This is best glimpsed in ‘Cleggmania’, the relentless promotion of the Liberal Democrats by influential opinion-formers as the saviours of British politics. Fundamentally, what Cleggmania represents is not the prowess and charm of Nick Clegg himself, far less any genuinely democratic-feeling movement such as that which attended the rise of Barack Obama in 2008 – rather it represents the instinctive grouping together of those influential sections of society that always felt alienated from both working-class politics and traditionalist politics and which now see an opening for extending their influence.
The concerns of this new political force are striking. It is motivated primarily by a desire to overhaul the electoral system itself. Its main election ticket is not to improve economic conditions, raise people’s living standards or reinstitute our civil liberties, but to introduce electoral reform, to make this ‘the election to change all elections’, as one particularly enthusiastic Lib Dem backer put it (5). Their myopic focus on electoral reform is very revealing. It demonstrates that the emerging elite is completely cut off from the concerns of the public, so that it can talk endlessly about constitutional technicalities at a time of deep recession, political disillusionment and illiberalism. It also demonstrates that there is an instinctive recognition amongst the emerging elite that the two-party system has gone, that ‘tribal politics’ is over, and therefore that something new must be erected in its place.
And it shows how self-serving the new political elite is. Some of them explicitly talk about rushing through electoral reform as quickly as possible if the Lib Dems get a role in government, in order to ensure that neither of the two big parties can ever dominate proceedings again (6). At times it sounds almost coup-like – a rush to institutionalise a new system so that the minority, middle section of society will never again find itself isolated by the political expectations of the masses or the actions of the traditionalists. Of course, this phenomenon, this ‘Cleggmania’, is only a more explicit expression of the oligarchical tendencies that are rife in British politics today and which are equally reflected in the cut-off machines that Labour and the Tories are turning into, too.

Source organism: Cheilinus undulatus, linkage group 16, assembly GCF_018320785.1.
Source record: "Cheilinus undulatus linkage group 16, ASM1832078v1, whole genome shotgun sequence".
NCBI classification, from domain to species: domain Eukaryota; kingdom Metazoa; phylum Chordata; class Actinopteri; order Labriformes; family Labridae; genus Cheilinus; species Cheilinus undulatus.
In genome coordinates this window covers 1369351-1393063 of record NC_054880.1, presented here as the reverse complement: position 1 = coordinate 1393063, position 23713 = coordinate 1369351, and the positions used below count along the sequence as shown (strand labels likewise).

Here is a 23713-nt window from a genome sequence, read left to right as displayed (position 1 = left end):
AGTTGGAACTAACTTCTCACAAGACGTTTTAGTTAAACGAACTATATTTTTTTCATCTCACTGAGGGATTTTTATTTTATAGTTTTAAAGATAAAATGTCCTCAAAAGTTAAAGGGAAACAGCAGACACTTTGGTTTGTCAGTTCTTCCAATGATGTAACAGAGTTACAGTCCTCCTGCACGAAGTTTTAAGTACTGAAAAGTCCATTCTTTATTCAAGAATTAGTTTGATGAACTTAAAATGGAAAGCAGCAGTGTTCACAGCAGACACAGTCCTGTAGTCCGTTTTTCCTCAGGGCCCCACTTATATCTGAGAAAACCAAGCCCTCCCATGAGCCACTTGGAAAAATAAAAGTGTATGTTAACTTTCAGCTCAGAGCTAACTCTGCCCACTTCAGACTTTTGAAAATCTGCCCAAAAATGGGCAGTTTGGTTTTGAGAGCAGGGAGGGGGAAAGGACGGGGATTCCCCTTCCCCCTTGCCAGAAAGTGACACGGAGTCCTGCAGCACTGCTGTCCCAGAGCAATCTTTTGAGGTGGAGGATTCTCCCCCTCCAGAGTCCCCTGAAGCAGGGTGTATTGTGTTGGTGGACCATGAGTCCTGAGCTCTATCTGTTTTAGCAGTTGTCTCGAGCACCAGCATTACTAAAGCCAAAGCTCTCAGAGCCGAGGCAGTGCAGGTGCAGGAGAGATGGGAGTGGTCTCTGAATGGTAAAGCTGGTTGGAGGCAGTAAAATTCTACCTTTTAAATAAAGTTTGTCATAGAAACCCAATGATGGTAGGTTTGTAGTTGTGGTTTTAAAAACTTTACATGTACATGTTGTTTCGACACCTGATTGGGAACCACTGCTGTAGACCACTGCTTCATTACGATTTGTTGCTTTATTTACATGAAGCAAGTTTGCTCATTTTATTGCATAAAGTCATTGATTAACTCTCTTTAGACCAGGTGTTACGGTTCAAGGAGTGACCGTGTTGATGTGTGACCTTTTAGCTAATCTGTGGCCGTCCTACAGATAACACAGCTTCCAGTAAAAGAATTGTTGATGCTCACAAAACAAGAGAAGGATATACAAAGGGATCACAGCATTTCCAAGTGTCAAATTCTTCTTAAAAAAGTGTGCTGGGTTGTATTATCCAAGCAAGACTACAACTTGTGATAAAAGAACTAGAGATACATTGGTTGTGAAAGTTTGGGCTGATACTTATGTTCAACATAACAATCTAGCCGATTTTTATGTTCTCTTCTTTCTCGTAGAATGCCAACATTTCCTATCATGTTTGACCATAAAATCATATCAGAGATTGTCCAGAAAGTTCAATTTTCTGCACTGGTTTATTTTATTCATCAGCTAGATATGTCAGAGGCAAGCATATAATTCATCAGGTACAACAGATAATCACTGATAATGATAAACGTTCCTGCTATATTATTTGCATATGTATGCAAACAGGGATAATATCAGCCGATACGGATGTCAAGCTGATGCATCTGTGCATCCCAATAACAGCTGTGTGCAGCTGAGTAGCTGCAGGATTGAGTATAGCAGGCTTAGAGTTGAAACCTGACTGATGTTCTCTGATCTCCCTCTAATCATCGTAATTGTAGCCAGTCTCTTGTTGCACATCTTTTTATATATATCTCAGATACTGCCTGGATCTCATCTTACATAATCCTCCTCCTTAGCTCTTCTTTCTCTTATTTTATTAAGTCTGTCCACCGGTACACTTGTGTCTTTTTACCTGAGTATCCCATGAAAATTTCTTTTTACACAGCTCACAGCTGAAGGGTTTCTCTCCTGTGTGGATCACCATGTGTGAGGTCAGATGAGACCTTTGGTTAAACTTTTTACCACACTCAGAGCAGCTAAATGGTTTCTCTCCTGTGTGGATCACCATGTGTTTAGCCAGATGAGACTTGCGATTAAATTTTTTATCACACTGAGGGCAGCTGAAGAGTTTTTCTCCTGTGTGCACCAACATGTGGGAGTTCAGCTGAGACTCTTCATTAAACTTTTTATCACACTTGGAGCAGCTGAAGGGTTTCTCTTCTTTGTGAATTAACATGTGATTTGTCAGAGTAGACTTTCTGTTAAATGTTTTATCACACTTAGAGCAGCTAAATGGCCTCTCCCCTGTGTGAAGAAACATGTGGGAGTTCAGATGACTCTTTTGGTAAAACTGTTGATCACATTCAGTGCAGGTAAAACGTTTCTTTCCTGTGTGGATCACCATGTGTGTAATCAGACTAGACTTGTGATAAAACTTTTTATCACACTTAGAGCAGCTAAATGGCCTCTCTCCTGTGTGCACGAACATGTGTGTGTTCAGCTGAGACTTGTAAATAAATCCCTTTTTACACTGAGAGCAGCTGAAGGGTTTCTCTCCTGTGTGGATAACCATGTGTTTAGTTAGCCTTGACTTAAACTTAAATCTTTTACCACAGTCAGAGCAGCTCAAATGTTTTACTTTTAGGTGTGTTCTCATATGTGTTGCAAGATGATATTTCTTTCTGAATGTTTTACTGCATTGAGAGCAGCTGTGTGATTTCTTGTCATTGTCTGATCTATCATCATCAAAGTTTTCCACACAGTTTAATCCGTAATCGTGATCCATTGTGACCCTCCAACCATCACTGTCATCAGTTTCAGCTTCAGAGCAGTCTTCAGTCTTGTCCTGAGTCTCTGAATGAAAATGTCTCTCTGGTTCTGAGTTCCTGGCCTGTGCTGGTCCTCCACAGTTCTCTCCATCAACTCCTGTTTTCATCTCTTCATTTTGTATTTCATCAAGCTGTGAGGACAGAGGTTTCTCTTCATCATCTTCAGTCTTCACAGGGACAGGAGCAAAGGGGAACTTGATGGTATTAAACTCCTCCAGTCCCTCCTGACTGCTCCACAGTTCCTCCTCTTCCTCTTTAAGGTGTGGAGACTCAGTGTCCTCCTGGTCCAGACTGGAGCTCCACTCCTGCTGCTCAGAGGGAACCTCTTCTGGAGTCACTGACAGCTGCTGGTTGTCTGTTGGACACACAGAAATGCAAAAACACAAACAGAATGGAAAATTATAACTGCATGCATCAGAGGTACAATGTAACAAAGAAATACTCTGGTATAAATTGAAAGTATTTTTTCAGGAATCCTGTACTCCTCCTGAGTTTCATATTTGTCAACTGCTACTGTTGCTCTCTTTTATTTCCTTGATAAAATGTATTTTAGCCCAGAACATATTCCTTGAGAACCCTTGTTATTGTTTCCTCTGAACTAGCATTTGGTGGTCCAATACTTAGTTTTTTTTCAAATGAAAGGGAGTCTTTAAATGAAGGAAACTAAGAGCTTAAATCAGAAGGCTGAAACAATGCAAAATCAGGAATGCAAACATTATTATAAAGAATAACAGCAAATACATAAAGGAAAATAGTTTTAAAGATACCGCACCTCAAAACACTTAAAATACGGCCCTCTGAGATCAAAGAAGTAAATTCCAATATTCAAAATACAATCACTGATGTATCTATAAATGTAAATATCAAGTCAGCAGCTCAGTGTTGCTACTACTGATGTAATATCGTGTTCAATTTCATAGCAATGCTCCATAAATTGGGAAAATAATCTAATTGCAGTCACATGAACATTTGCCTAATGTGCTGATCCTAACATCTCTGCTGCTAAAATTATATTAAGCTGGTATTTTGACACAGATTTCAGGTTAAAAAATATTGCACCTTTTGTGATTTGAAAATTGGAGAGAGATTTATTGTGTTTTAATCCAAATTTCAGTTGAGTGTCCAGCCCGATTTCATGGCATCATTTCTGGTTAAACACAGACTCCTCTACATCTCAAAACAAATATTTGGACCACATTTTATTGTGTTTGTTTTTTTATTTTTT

So how should a radical, progressive humanist vote today? spiked does not presume to tell our readers what to do with their ballots. The historic crisis of democracy will not be rectified by tactical voting. However, if a candidate in your area inspired you with something he or she said, why not give them your ‘X’ factor? That is what I did this morning. But spiked is already looking beyond the election. The well-deserved, not-to-be-mourned demise of Labour and the Conservatives opens things up for us too, for radical humanists, not just for the new Clegg-Miliband-Balls-Cameron breed of post-political oligarchs. The good news about this new oligarchy is that, precisely because of its alienation from society and its lack of binding vision, it is very weak. It can be challenged, and it must be challenged, preferably to a war of ideas. That is what spiked plans to do, starting tomorrow.
Brendan O’Neill is editor of spiked. Visit his personal website here.
(1) Full text of Blair’s speech, BBC News, 27 September 2005
(2) True Blues: The Politics of Conservative Party Membership, Whiteley, Seyd and Richardson, Oxford University Press, 2002
(3) Quoted in True Blues: The Politics of Conservative Party Membership, Whiteley, Seyd and Richardson, Oxford University Press, 2002
(4) David Cameron: Spring conference speech in full, Daily Telegraph, 28 February 2010
(5) This can be the election to change all elections, Guardian, 5 May 2010
(6) This can be the election to change all elections, Guardian, 5 May 2010